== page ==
Issue No. 04 - July/August (2002 vol. 14)
<p>We present a simple connectionist algorithm for testing the quality of computer passwords. Password quality is evaluated by testing the string against a large dictionary of words stored in a network in distributed form. Numerical simulations demonstrate the effectiveness of this approach. Computer security has always been an issue, more so in recent years due to the global network access. In this correspondence, we present a simple connectionist algorithm for testing the quality of computer passwords. A popular method of evaluating password quality is to test it against a large dictionary of words and near-words. Our algorithm is an approximate realization of this method. The large dictionary of words is stored in the network in distributed form. All stored words are stable; however, spurious memories may develop. Although there is no easy way to determine exactly which nonword strings become spurious, nor even exactly how many spurious memories form, the numerical simulations below reveal that the network works well in distinguishing words and near-words from structure-less strings. Thus, to evaluate a password, one would present it to the network and, if the network labeled it a memory, the password would be considered bad, otherwise good.</p>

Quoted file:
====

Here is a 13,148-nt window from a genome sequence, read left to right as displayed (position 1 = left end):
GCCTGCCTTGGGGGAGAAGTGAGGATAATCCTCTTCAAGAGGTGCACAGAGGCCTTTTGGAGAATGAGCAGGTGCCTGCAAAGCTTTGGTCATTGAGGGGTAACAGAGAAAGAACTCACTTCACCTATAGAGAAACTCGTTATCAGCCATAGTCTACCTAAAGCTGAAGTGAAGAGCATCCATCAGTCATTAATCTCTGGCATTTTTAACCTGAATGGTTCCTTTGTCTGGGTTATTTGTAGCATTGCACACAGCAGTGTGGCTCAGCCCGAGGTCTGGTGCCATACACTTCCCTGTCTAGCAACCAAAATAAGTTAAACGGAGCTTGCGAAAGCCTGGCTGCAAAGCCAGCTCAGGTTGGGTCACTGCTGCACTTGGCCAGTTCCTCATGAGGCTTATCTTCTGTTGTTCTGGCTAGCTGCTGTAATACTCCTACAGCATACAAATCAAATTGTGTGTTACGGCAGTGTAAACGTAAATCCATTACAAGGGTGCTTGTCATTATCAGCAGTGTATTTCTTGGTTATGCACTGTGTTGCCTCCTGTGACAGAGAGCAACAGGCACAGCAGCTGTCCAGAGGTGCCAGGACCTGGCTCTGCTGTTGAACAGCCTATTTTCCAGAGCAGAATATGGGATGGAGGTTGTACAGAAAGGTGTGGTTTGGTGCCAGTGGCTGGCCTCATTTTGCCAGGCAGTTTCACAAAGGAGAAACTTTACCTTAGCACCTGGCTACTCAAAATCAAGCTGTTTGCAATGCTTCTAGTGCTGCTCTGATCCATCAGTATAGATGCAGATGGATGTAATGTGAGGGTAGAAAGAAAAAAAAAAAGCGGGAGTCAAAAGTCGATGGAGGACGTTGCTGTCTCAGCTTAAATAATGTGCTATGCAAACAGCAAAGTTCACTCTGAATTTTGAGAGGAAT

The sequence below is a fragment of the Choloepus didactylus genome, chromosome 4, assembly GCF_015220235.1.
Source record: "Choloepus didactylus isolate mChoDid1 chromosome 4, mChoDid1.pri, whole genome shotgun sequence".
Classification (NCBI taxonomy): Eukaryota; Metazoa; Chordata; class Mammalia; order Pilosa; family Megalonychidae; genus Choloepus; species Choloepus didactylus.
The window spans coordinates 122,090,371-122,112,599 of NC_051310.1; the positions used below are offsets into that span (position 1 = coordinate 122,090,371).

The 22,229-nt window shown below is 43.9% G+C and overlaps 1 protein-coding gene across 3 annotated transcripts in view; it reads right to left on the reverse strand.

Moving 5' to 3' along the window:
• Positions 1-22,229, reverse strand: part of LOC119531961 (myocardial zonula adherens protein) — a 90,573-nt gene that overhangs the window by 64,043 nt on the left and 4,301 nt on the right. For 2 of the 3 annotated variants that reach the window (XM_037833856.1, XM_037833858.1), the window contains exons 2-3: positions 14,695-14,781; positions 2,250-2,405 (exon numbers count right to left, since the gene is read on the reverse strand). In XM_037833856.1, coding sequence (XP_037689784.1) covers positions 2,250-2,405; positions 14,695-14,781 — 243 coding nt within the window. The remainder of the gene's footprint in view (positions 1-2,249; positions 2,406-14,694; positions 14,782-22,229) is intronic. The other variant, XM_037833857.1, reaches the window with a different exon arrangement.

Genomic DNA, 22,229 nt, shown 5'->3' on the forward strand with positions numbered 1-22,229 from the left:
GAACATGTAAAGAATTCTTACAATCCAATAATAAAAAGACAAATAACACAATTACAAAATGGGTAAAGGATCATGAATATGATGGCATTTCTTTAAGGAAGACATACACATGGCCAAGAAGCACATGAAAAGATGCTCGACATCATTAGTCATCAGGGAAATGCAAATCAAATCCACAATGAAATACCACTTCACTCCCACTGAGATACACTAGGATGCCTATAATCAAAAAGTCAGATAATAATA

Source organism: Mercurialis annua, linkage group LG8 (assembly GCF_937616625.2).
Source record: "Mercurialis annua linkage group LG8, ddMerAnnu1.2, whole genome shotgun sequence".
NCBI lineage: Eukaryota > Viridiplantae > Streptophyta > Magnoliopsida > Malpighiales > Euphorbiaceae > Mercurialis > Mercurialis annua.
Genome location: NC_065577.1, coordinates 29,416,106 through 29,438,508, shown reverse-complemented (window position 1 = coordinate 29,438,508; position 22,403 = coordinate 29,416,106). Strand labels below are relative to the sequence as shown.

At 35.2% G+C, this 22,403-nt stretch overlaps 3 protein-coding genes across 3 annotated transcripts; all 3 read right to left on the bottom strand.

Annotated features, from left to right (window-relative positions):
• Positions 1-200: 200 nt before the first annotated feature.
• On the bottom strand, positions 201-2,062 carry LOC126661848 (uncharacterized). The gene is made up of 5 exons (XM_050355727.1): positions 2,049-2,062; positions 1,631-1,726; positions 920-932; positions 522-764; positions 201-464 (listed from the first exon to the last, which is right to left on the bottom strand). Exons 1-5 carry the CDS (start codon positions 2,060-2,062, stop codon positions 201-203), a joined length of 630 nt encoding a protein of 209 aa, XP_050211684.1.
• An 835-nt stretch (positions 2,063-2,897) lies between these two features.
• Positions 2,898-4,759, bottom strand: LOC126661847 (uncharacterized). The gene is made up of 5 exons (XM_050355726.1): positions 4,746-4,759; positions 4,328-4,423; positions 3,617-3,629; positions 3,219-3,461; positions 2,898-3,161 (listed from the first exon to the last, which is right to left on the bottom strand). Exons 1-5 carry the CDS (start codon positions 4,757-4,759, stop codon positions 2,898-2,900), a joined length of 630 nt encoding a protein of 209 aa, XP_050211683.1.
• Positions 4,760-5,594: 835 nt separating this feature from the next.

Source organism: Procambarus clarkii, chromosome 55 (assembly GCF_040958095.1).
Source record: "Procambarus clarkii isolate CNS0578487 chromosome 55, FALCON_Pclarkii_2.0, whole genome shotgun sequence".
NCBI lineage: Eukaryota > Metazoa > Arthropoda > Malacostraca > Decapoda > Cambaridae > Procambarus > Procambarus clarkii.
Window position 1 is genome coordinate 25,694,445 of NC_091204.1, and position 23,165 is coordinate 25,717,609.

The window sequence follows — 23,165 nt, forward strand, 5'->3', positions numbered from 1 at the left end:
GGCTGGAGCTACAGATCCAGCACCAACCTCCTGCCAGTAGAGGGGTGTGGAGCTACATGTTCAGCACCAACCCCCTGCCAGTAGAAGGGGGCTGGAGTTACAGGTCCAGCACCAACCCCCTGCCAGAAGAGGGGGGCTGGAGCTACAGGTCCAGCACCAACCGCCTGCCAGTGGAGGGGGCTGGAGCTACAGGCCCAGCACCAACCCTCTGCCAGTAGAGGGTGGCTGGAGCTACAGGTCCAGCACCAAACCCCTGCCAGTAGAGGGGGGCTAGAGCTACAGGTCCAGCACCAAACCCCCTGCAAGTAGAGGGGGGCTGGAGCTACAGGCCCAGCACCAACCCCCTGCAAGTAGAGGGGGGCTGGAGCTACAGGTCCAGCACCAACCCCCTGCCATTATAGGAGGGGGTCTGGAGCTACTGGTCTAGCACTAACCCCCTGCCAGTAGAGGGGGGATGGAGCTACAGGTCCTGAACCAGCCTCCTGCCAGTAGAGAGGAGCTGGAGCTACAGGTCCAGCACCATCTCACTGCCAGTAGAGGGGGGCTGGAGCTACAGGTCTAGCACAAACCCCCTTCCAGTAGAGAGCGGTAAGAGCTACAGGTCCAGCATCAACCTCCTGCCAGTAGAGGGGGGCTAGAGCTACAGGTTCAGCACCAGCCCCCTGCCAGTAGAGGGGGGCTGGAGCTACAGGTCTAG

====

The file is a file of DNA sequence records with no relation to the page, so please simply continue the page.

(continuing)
Hopfield networks, edit distance, string searching, spurious memories.
N. Duffy and A. Jagota, "Connectionist Password Quality Tester," in IEEE Transactions on Knowledge & Data Engineering, vol. 14, no. , pp. 920-922, 2002.